Those of us who over time have experienced the social effects of the extreme anti-Christian liberalism and its radical hedonism have become the culturally conservative enemies. As a result of the firsthand familiarity with the self-destructiveness of norm dissolution, we call for an increased focus on solidarity, cohesion, personal responsibility, and self-control.
Critical cultural analysis
One of the philosophers that over the years have meant a lot to me is the world renowned German philosopher and atheist, Jürgen Habermas.
Each chapter in this book consists of reflections on different aspects of the remarkable speech he held when he visited the beautiful coastal city of Bergen in Norway. He was there in order to accept the 2005 Holberg Prize.
The unique message of the speech represents a stunningly strong abandonment of academic theories asserting that belief in God is an attribute of an unenlightened, oldfashioned and archaic society.
Precisely because Habermas himself is a proclaimed atheist and neo-marxist, who has argued for a secularization of Europe his entire life, witnessing a leading philosopher like him changing his mind is truly unforgettable. The speech moved me.
When a brilliant European thinker like Habermas generously acknowledges the failings in the atheistic views that have epitomized Europe over the past decades, he encourages a renewed respect for the importance that religious ethics and beliefs have had for the development of strong European nations.
For decades Western philosophers have presumed that the more secularized world society becomes, and the more that religious beliefs are relegated to the private sphere of life, the more that numbers of believers will decrease.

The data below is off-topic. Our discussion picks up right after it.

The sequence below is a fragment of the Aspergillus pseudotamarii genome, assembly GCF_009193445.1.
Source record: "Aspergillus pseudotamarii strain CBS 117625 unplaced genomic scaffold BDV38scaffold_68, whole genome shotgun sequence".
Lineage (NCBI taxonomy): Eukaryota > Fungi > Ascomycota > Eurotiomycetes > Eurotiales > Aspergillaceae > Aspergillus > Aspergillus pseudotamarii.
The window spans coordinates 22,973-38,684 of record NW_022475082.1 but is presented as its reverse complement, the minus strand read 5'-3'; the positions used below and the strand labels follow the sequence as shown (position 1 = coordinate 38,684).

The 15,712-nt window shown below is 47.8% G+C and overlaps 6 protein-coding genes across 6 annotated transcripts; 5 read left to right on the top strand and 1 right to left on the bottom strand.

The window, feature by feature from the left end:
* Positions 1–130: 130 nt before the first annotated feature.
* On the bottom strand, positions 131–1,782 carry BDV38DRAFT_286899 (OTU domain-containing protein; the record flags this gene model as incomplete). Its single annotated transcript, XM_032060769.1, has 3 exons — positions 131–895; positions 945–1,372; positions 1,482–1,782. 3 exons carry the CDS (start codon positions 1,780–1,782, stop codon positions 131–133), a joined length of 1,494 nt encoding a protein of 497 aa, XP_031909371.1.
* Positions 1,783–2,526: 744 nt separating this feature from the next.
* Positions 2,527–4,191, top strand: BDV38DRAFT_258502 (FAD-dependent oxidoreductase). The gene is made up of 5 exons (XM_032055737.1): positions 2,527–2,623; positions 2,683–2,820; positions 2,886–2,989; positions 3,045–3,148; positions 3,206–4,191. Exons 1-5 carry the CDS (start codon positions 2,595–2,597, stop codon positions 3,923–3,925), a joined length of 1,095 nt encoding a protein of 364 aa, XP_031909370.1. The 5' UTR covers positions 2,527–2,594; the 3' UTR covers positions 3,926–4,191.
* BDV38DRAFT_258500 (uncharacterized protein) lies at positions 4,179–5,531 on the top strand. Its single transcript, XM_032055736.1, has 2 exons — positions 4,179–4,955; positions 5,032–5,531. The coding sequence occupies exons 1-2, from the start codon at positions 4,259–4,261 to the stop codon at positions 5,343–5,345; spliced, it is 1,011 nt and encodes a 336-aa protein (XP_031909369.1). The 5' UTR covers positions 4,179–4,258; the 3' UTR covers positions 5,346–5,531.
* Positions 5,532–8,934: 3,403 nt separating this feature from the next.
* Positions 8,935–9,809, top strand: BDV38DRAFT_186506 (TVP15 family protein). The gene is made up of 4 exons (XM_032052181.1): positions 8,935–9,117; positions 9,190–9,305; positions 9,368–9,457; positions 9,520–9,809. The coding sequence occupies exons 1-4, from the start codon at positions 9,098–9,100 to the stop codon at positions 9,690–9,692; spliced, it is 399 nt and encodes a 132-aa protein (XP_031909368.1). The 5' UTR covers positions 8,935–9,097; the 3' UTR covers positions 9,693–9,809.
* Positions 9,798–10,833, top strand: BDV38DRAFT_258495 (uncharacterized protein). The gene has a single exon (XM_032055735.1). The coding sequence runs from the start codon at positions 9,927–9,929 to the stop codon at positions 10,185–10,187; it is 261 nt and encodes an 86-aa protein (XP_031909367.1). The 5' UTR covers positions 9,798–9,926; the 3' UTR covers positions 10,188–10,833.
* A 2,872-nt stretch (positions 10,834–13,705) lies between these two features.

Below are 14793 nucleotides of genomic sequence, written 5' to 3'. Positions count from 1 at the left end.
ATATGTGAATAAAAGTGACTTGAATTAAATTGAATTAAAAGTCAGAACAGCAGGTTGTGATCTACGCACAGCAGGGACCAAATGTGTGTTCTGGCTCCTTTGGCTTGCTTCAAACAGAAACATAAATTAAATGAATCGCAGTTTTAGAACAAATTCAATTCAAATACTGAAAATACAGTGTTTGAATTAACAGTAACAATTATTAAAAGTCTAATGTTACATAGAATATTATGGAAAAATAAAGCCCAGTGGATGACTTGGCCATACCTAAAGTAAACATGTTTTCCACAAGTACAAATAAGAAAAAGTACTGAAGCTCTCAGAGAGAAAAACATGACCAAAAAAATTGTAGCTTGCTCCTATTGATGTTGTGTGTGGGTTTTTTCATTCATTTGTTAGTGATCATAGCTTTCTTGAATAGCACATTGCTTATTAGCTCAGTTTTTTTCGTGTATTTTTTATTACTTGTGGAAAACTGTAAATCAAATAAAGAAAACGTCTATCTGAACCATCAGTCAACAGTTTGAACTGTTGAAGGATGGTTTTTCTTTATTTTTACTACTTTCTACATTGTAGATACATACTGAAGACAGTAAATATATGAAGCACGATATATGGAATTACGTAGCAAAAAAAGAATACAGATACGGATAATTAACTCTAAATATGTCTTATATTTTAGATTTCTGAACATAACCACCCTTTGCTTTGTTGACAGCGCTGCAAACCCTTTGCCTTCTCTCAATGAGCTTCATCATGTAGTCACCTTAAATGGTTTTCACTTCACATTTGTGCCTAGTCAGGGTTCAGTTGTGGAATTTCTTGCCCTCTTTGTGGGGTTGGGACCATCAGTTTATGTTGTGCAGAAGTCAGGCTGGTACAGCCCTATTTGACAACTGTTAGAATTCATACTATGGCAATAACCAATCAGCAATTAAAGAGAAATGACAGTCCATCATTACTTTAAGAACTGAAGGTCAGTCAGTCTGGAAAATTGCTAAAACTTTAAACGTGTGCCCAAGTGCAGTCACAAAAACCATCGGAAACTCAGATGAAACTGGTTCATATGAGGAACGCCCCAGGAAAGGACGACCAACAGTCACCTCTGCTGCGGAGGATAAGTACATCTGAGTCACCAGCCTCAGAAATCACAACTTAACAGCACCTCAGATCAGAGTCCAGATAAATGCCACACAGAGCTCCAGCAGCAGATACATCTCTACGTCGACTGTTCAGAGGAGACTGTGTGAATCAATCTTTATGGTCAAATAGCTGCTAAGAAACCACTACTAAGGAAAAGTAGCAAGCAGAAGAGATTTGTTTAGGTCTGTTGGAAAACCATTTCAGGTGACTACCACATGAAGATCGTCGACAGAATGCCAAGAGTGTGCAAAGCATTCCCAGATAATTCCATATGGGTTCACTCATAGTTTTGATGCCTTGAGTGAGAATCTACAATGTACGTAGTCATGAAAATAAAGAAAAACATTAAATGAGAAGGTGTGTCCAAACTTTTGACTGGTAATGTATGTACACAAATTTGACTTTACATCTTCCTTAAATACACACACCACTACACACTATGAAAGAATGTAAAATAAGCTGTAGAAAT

But the importance of faith has not declined. In the West religious belief has become increasingly personal and private, but the role of religion remains just as important.
In a country like France about 90% of the population is Christian, according to the World Factbook 2003.
Yet another study shows that over 70% of the French population consider themselves Christian. These are remarkably high numbers given the fact that European populations have been subjected to strong social influences, especially from socialists, that are openly hostile towards religion.
Even in one of the world’s most extreme secular countries, Norway, three out of four believe in God. In the USA the number is as high as 90%, and in Russia only 4% consider themselves non-believers.
When it comes to Italy, only 6% are atheists. In secularized Europe non-believers are decidedly the largest minority. Almost everyone believes in God.
This critical cultural analysis and call to arms will therefore explain and deal with different aspects of this theme in a confrontational and passionate manner, by evaluating the basic tenets of Habermas’ speech at the award ceremony in 2005.